High oil prices -- over $100 per barrel -- have made new technologies such as hydraulic fracturing and horizontal drilling economically and even politically viable in the U.S., leading to significant increases in the production of unconventional oil and gas.
Last week, the International Energy Agency, based in Paris, said the U.S. during the present quarter will become the leading producer of liquid fuels outside of the Organization of Petroleum Exporting Countries.
Additional production of biofuels such as ethanol and biodiesel pushed total production of liquid fuels in the U.S. to 11.2 million barrels per day (bpd), ahead of Russian production.
Also, the U.S. is the third-largest producer of crude oil in the world, behind Saudi Arabia and Russia.
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Oil and gas production in the U.S. has reached 10.28 bpd, very close to Russian production of 10.81 bpd.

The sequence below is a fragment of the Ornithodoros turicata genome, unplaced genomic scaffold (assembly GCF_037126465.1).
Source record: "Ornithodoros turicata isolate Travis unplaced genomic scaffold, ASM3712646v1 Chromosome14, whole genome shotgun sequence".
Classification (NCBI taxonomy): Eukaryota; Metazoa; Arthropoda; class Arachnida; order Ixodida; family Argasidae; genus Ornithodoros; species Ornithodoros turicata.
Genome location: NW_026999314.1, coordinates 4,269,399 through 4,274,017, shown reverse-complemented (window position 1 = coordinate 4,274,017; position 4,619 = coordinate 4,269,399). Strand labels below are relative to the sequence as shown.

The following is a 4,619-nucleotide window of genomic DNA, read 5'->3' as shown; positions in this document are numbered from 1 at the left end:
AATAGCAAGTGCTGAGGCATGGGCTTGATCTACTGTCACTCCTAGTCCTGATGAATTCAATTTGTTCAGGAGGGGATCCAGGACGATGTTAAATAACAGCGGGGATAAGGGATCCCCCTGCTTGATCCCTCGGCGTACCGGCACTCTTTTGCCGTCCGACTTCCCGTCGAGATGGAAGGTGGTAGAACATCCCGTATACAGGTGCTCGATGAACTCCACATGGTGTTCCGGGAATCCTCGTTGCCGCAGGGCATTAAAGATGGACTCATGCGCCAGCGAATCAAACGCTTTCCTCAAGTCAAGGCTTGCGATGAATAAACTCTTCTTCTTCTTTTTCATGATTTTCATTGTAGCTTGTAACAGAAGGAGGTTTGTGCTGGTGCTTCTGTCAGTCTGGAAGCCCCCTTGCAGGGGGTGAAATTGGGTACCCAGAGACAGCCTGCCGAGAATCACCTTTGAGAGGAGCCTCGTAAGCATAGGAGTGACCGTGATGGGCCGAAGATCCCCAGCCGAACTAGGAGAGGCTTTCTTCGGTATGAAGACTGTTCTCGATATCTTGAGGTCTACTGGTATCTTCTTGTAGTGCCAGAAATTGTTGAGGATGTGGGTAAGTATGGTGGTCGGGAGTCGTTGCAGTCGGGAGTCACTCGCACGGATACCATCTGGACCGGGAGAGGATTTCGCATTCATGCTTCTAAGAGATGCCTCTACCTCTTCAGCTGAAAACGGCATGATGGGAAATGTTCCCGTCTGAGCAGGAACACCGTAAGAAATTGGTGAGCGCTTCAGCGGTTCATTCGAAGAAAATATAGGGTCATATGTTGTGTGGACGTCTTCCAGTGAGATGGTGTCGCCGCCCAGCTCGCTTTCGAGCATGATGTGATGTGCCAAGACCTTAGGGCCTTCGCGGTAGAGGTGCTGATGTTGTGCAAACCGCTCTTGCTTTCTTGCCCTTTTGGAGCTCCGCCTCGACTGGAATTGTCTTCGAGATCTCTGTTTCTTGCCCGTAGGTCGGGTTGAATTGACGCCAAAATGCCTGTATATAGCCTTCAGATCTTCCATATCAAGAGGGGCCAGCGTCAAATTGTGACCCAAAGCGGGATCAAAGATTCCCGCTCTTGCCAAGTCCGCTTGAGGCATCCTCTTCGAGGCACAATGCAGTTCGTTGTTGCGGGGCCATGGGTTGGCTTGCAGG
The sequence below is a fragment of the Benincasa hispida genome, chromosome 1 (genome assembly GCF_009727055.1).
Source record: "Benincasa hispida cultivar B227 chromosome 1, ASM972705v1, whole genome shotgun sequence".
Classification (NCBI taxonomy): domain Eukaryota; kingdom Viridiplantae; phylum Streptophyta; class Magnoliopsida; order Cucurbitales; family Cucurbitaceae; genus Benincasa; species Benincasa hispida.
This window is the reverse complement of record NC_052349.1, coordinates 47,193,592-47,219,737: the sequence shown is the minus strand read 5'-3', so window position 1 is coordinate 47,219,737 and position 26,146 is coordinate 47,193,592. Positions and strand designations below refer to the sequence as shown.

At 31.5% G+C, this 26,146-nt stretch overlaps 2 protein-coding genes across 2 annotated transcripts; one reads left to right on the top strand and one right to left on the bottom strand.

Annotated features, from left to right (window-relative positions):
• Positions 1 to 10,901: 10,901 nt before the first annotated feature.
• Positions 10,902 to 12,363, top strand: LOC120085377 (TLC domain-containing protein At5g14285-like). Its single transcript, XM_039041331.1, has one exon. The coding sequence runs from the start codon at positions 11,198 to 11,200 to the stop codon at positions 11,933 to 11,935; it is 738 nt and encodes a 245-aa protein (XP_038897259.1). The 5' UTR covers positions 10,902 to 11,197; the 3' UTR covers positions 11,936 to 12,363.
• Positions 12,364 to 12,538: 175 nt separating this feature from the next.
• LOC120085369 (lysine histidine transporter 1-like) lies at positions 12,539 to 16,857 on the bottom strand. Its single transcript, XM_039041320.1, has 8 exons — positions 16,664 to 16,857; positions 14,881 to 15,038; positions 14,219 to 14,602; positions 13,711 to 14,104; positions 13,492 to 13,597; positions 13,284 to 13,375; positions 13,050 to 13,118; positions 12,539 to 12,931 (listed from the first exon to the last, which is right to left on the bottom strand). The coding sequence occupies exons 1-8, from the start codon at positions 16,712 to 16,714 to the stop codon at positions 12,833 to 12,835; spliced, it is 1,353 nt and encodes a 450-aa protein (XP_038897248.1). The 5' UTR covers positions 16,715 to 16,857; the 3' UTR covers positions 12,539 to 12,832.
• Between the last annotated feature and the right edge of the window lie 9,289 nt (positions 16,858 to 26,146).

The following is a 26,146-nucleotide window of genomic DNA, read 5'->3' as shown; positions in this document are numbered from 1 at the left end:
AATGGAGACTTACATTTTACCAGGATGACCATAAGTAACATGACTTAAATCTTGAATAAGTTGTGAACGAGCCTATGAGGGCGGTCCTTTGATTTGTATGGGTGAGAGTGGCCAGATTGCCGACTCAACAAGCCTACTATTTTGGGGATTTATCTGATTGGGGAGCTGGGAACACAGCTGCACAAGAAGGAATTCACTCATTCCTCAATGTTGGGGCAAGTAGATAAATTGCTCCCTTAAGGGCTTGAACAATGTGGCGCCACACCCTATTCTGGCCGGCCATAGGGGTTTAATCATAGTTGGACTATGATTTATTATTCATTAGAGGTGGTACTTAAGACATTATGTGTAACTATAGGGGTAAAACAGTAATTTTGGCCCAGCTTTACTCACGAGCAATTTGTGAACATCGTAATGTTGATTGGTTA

In fact, the U.S. became a net exporter of refined oil products in 2011, which hadn't been seen since 1949.
There is increasing evidence that this transformation is sustainable.
In August, the U.S. Energy Information Administration confirmed increases in "proven" reserves of oil and gas, or those that can be extracted and commercialized under current conditions. Oil reserves grew by 15 percent to the highest level since1985, while gas reserves increased 10 percent to the highest level since 1977.
Isaac Cohen is an international analyst and consultant, a commentator on economic and financial issues for CNN en Espaņol TV and radio, and a former director, UNECLAC Washington Office.
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